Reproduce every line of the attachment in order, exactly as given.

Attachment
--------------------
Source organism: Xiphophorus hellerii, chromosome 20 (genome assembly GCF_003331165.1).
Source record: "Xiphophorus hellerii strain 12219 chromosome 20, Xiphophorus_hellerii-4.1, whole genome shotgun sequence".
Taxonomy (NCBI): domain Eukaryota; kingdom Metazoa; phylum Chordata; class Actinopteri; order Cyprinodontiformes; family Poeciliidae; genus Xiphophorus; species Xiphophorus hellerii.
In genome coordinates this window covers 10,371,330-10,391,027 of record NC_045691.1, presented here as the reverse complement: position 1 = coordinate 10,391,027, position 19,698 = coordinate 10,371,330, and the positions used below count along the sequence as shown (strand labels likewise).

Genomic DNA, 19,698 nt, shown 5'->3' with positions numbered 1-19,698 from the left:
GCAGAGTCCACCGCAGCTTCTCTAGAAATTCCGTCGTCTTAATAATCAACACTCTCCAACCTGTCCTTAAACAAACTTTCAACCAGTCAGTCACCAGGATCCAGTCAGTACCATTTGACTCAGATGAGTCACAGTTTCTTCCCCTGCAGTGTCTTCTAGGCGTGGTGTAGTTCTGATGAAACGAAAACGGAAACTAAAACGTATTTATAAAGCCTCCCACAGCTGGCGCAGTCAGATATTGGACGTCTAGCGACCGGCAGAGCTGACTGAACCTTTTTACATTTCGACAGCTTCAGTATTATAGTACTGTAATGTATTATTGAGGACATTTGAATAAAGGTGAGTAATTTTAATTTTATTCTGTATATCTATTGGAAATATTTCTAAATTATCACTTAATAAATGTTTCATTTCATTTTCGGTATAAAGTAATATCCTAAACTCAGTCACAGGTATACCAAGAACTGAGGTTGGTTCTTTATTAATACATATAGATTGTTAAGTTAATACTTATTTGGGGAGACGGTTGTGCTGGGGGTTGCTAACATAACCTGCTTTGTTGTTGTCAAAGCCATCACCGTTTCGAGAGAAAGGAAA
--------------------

Source organism: Xiphophorus hellerii, chromosome 20 (genome assembly GCF_003331165.1).
Source record: "Xiphophorus hellerii strain 12219 chromosome 20, Xiphophorus_hellerii-4.1, whole genome shotgun sequence".
Taxonomy (NCBI): domain Eukaryota; kingdom Metazoa; phylum Chordata; class Actinopteri; order Cyprinodontiformes; family Poeciliidae; genus Xiphophorus; species Xiphophorus hellerii.
In genome coordinates this window covers 10,371,330-10,391,027 of record NC_045691.1, presented here as the reverse complement: position 1 = coordinate 10,391,027, position 19,698 = coordinate 10,371,330, and the positions used below count along the sequence as shown (strand labels likewise).

Genomic DNA, 19,698 nt, shown 5'->3' with positions numbered 1-19,698 from the left:
GCAGAGTCCACCGCAGCTTCTCTAGAAATTCCGTCGTCTTAATAATCAACACTCTCCAACCTGTCCTTAAACAAACTTTCAACCAGTCAGTCACCAGGATCCAGTCAGTACCATTTGACTCAGATGAGTCACAGTTTCTTCCCCTGCAGTGTCTTCTAGGCGTGGTGTAGTTCTGATGAAACGAAAACGGAAACTAAAACGTATTTATAAAGCCTCCCACAGCTGGCGCAGTCAGATATTGGACGTCTAGCGACCGGCAGAGCTGACTGAACCTTTTTACATTTCGACAGCTTCAGTATTATAGTACTGTAATGTATTATTGAGGACATTTGAATAAAGGTGAGTAATTTTAATTTTATTCTGTATATCTATTGGAAATATTTCTAAATTATCACTTAATAAATGTTTCATTTCATTTTCGGTATAAAGTAATATCCTAAACTCAGTCACAGGTATACCAAGAACTGAGGTTGGTTCTTTATTAATACATATAGATTGTTAAGTTAATACTTATTTGGGGAGACGGTTGTGCTGGGGGTTGCTAACATAACCTGCTTTGTTGTTGTCAAAGCCATCACCGTTTCGAGAGAAAGGAAA